5 Olympic Failures That Inspire Valuable Career Lessons

There is nothing more inspiring than watching the Olympic athletes achieve their goals. Slushing, sledding and skating their way into athletic history, they are an inspiration to all of us.

But what we often don’t stop to consider are those who fail, stumble and crash in their quest. Sometimes they are able to overcome, but sometimes they are not. It is those athletes who may also provide lessons to the rest of us when we strive to reach the winner’s podium in our own careers.

So let’s consider some not-so-common inspirational stories of Olympic athletes and what they can teach us.

1. Eric Moussambani Malonga: A swimmer from Equatorial Guinea, he competed in the 100-meter freestyle swim competition in the 2000 Sydney games. He swam alone as both his opponents were disqualified for false starts. Having only learned to swim eight months earlier and practicing only in a lake, he could barely keep his head above water. But he managed to finish the race and set a new Equatoguinean national record. He became a national hero.

Lesson learned: Opportunities can come along when you least expect them, but learn to conquer your inner doubts and finish what you start.

2. John Stephen Akhwari: The marathon runner from Tanzania fell at the 19 kilometer point during the 42 kilometer race in the 1968 Mexico City games when other runners were jockeying for position. Despite dislocating his knee and injuring his shoulder, he continued to run and finished last. Completing the race in a nearly empty stadium after sunset, he said, “My country did not send me 5,000 miles to start the race; they sent me 5,000 miles to finish the race.”

Lesson learned:  No job is done in a vacuum, so remember that others depend on you to follow through on your commitments.

3. Dorando Pietri: In the 1908 Olympic games in London, the marathon began in the middle of a hot afternoon. As Pietri picked up his pace, fatigue and dehydration hit him with only 2 kilometers go. When he entered the stadium, he was disoriented and headed in the wrong direction. Umpires pointed out his mistake and helped him up when he fell a handful of times. He managed to finish first, but was later disqualified for the assistance he received. Still, Queen Alexandra was so impressed with his efforts she gave him a gilded silver cup. He became an international celebrity.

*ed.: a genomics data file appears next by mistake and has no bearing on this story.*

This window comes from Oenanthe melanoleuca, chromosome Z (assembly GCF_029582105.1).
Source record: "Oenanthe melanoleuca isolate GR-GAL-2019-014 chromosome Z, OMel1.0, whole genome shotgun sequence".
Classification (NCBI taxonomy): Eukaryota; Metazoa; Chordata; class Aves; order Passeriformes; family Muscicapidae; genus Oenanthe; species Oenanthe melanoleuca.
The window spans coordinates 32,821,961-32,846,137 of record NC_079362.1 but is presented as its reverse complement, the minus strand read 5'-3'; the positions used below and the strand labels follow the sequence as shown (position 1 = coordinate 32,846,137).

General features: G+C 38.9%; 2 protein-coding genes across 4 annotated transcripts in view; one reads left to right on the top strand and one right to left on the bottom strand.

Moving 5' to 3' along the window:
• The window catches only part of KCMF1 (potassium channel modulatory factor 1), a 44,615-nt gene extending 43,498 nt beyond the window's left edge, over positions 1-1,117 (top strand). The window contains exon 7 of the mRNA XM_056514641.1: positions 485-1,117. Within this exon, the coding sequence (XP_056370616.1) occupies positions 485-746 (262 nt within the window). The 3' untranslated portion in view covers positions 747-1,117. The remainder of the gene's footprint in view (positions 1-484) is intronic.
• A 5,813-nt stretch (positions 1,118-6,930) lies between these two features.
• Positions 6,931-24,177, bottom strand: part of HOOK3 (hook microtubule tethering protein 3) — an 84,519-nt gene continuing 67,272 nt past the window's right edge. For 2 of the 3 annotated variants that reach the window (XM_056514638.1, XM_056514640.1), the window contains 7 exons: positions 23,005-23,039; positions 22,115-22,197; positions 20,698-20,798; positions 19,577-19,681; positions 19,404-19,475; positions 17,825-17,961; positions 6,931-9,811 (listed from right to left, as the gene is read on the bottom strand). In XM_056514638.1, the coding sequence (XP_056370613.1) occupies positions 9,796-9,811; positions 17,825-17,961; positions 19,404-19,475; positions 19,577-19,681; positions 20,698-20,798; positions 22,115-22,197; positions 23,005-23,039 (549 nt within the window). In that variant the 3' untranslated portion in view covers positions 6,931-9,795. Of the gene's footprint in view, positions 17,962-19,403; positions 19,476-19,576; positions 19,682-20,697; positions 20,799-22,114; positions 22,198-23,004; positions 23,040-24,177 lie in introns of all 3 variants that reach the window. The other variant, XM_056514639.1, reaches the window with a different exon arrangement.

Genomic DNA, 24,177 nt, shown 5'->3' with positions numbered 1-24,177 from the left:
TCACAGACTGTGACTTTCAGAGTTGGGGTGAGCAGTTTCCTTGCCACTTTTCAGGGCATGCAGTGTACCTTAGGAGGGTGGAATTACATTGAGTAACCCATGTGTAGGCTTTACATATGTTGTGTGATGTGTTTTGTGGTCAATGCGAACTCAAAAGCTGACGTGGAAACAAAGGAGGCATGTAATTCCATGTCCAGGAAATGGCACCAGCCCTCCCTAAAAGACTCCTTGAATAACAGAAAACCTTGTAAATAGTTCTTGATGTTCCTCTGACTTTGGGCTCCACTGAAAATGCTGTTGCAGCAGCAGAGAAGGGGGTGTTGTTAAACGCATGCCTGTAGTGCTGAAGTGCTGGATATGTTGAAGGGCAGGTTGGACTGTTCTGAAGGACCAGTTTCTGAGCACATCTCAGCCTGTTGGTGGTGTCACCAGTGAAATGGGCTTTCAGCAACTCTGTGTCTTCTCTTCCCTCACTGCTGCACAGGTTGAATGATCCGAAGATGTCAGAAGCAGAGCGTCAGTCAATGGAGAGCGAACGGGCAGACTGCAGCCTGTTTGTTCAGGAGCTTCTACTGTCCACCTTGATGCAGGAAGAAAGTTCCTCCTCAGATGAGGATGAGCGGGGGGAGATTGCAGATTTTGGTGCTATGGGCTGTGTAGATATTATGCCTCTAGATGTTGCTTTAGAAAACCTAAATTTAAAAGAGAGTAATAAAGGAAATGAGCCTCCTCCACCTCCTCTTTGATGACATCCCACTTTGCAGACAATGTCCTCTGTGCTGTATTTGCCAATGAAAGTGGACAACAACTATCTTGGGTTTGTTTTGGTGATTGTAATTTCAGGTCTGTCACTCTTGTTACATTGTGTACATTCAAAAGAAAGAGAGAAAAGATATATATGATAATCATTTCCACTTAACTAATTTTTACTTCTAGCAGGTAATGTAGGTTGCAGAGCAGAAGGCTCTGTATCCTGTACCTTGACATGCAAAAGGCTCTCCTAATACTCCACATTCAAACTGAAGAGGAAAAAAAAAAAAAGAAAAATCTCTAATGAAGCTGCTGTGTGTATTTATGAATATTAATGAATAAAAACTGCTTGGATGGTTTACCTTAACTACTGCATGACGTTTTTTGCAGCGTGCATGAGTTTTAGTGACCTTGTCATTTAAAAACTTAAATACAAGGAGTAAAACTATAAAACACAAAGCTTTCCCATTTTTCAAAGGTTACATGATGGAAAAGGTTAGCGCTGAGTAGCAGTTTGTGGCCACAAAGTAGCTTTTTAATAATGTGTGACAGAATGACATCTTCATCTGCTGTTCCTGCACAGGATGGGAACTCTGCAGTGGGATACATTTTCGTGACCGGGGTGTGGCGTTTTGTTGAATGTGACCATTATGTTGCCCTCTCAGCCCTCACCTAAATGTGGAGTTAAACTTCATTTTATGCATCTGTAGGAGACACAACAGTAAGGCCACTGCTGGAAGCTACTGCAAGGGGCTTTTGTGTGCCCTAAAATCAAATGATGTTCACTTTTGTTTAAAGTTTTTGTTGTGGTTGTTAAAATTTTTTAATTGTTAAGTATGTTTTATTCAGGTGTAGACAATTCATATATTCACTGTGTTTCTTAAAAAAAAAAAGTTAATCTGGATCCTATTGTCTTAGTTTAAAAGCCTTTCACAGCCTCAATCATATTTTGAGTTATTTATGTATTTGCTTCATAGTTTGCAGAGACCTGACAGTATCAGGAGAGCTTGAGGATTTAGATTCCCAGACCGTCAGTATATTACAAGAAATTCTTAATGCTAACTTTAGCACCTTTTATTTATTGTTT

Lesson learned:  Never look at failure as the end of the road. It could be that your efforts will impress others more than the outcome.

4. Voula Papachristou: The Greek triple jumper was kicked off her team for the 2012 games in London after comments she made on Twitter were deemed racist. She claimed her tweet was a joke. But as USA Today noted, “This would have been the first Olympic Games for Papachristou. Instead she’ll be remembered for making history the wrong way.”

Lesson learned:  Don’t destroy your professional reputation with careless and thoughtless online behavior.

5. Greg Louganis: At the 1988 Seoul games, Louganis banged his head on the diving board while attempting a two-and-one-half pike and suffered a concussion. While he went on to win two gold medals, Louganis faced a bigger challenge when he revealed that he was HIV positive. Most of his corporate sponsors dropped him. Louganis has gone on to have success outside of swimming and was one of the first inductees to the National Gay and Lesbian Sports Hall of Fame.

Lesson learned:  Even with great success will come great challenges. But as long as you remain resilient, you will thrive in your career.

What athletes have inspired you?













Anita Bruzzese

Anita Bruzzese is a syndicated columnist for Gannett/USA Today on workplace issues and the author of “45 Things You Do That Drive Your Boss Crazy.” She has been on the Today show, and quoted in publications such as O, The Oprah Magazine, Glamour, Self.com and BusinessWeek.com. Her website, 45things.com, is listed on the Forbes top 100 websites for women.

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